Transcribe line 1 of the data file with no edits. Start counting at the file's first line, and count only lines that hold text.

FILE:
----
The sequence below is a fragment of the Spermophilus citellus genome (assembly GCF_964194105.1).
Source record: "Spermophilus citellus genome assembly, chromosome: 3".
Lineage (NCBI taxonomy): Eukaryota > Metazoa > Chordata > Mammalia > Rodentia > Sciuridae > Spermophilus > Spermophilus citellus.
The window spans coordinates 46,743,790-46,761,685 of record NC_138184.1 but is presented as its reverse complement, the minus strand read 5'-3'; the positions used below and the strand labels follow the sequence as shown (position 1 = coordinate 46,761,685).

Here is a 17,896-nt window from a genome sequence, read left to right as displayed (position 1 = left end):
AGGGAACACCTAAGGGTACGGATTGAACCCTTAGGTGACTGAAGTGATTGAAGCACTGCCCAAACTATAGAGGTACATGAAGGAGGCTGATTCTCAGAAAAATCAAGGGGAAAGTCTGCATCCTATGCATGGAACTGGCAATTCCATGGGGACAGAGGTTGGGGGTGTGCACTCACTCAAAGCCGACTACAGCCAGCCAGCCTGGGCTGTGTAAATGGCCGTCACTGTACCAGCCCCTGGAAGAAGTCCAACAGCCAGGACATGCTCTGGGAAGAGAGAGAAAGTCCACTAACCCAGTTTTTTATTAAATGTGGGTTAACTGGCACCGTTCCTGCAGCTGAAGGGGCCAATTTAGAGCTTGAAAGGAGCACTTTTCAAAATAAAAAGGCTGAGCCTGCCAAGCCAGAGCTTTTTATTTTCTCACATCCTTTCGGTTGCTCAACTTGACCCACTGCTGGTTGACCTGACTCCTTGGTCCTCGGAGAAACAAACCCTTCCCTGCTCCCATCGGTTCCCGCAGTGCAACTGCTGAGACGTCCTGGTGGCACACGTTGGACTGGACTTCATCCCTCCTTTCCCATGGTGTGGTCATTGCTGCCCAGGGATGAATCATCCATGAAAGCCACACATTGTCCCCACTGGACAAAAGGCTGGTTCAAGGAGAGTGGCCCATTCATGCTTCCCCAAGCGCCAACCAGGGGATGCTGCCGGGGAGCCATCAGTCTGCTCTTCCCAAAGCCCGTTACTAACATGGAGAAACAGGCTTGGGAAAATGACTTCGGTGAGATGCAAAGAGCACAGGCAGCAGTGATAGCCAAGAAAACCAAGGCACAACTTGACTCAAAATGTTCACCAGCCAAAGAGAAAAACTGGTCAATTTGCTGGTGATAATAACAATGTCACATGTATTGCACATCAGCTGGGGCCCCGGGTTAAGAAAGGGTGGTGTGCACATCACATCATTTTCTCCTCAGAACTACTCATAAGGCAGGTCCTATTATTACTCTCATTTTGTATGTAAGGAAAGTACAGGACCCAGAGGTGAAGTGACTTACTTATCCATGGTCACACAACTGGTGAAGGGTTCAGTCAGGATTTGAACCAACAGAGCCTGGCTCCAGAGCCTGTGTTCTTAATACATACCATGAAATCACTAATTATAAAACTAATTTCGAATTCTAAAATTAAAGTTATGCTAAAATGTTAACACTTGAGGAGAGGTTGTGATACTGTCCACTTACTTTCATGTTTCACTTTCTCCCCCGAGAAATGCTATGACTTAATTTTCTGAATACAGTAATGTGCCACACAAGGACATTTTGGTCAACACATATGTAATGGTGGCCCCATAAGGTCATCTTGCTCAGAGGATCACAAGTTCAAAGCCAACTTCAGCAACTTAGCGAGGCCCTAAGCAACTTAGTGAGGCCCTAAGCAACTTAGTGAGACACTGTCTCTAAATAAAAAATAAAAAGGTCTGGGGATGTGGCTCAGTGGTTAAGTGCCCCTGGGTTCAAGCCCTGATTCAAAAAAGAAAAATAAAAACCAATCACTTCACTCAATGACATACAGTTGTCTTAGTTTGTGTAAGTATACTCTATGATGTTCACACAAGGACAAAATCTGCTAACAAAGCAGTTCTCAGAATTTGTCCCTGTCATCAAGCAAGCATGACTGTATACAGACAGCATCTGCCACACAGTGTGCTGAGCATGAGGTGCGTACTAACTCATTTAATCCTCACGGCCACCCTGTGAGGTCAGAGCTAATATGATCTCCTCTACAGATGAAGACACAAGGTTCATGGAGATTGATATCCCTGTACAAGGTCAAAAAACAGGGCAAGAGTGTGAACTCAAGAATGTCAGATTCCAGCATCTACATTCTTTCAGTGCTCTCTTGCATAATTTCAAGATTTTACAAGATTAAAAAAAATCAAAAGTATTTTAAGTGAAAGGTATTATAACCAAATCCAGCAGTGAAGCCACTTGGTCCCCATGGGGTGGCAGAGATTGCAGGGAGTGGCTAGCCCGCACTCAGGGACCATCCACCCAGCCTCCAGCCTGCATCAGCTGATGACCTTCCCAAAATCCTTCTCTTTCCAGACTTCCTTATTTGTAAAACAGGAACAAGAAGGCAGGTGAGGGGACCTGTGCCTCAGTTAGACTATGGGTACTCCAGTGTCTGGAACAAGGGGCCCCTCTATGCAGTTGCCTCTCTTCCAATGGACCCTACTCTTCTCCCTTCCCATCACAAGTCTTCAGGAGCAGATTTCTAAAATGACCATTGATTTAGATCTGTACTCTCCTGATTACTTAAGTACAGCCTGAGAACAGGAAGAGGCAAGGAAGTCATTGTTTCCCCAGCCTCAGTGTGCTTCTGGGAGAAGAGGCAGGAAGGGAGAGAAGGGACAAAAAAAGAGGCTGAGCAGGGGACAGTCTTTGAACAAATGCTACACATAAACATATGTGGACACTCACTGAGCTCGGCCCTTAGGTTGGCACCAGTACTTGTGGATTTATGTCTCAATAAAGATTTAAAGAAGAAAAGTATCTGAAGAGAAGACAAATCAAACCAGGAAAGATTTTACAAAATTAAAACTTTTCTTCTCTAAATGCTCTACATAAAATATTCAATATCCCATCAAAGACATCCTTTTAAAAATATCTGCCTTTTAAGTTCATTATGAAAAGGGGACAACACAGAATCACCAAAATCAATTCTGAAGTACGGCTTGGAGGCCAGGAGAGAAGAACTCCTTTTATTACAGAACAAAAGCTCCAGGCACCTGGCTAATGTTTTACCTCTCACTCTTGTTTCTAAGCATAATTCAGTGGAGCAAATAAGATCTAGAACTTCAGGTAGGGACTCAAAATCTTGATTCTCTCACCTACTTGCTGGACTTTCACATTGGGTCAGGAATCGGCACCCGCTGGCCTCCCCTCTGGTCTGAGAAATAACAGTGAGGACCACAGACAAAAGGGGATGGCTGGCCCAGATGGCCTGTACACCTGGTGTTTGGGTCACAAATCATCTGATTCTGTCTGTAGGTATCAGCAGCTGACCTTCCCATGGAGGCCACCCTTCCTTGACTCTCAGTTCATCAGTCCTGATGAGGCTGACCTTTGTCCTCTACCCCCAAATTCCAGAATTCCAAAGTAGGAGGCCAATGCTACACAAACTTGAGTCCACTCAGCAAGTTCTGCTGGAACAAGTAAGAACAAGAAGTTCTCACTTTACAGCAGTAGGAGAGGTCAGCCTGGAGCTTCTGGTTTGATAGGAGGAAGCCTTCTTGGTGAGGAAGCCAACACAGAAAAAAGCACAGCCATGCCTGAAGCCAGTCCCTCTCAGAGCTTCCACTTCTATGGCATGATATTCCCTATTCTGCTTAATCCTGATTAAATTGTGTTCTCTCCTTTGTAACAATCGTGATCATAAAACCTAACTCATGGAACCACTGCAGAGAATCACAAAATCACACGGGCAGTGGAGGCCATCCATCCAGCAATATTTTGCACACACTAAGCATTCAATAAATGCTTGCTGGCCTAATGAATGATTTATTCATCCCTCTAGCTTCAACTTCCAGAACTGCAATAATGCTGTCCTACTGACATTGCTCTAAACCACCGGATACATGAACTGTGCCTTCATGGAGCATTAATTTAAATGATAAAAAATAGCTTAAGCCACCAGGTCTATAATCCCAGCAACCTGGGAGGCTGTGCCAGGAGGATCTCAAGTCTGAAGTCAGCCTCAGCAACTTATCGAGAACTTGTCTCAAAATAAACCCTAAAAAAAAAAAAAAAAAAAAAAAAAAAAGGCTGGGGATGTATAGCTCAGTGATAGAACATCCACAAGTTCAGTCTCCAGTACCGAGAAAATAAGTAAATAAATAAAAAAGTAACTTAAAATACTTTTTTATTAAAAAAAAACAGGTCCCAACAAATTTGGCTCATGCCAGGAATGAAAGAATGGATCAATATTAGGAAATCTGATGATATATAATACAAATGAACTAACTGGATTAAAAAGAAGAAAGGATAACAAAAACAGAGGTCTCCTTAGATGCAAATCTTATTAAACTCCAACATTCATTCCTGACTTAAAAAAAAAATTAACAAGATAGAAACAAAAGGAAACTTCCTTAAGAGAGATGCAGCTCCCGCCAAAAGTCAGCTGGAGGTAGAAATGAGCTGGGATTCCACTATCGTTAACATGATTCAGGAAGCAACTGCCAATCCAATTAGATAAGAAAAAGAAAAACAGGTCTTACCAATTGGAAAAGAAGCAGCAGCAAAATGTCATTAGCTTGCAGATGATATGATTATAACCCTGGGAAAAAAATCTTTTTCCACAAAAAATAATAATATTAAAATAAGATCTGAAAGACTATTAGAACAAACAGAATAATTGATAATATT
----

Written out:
The sequence below is a fragment of the Spermophilus citellus genome (assembly GCF_964194105.1).